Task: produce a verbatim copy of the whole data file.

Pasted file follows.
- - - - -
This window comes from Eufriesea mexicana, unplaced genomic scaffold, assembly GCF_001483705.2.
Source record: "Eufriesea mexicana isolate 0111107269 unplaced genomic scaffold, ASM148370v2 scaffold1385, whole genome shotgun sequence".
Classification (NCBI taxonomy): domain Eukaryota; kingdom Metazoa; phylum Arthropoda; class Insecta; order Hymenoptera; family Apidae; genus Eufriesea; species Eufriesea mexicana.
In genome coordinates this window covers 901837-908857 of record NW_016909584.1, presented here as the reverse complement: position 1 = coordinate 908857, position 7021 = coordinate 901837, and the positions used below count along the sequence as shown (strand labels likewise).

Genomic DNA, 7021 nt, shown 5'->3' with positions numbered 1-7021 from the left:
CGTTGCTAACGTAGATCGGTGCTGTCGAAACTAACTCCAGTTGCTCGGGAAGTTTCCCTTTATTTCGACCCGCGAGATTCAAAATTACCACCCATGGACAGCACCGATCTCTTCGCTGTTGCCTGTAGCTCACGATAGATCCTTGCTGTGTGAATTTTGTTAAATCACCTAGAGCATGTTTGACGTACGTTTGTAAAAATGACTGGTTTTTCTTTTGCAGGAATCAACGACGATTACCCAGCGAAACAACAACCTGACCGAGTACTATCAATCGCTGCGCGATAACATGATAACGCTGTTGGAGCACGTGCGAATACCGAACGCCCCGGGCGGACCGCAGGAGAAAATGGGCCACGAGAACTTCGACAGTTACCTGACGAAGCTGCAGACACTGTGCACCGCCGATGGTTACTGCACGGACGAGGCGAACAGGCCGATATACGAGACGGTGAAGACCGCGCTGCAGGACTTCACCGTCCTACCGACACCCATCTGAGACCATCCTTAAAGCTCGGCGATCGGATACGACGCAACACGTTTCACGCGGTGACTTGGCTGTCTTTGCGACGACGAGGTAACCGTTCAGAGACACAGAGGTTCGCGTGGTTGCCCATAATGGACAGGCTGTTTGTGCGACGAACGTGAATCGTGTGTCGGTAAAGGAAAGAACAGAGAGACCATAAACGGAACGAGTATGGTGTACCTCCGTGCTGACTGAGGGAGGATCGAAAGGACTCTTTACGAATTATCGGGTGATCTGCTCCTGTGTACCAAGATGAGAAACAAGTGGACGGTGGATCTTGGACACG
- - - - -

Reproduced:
This window comes from Eufriesea mexicana, unplaced genomic scaffold, assembly GCF_001483705.2.
Source record: "Eufriesea mexicana isolate 0111107269 unplaced genomic scaffold, ASM148370v2 scaffold1385, whole genome shotgun sequence".
Classification (NCBI taxonomy): domain Eukaryota; kingdom Metazoa; phylum Arthropoda; class Insecta; order Hymenoptera; family Apidae; genus Eufriesea; species Eufriesea mexicana.
In genome coordinates this window covers 901837-908857 of record NW_016909584.1, presented here as the reverse complement: position 1 = coordinate 908857, position 7021 = coordinate 901837, and the positions used below count along the sequence as shown (strand labels likewise).

Genomic DNA, 7021 nt, shown 5'->3' with positions numbered 1-7021 from the left:
CGTTGCTAACGTAGATCGGTGCTGTCGAAACTAACTCCAGTTGCTCGGGAAGTTTCCCTTTATTTCGACCCGCGAGATTCAAAATTACCACCCATGGACAGCACCGATCTCTTCGCTGTTGCCTGTAGCTCACGATAGATCCTTGCTGTGTGAATTTTGTTAAATCACCTAGAGCATGTTTGACGTACGTTTGTAAAAATGACTGGTTTTTCTTTTGCAGGAATCAACGACGATTACCCAGCGAAACAACAACCTGACCGAGTACTATCAATCGCTGCGCGATAACATGATAACGCTGTTGGAGCACGTGCGAATACCGAACGCCCCGGGCGGACCGCAGGAGAAAATGGGCCACGAGAACTTCGACAGTTACCTGACGAAGCTGCAGACACTGTGCACCGCCGATGGTTACTGCACGGACGAGGCGAACAGGCCGATATACGAGACGGTGAAGACCGCGCTGCAGGACTTCACCGTCCTACCGACACCCATCTGAGACCATCCTTAAAGCTCGGCGATCGGATACGACGCAACACGTTTCACGCGGTGACTTGGCTGTCTTTGCGACGACGAGGTAACCGTTCAGAGACACAGAGGTTCGCGTGGTTGCCCATAATGGACAGGCTGTTTGTGCGACGAACGTGAATCGTGTGTCGGTAAAGGAAAGAACAGAGAGACCATAAACGGAACGAGTATGGTGTACCTCCGTGCTGACTGAGGGAGGATCGAAAGGACTCTTTACGAATTATCGGGTGATCTGCTCCTGTGTACCAAGATGAGAAACAAGTGGACGGTGGATCTTGGACACG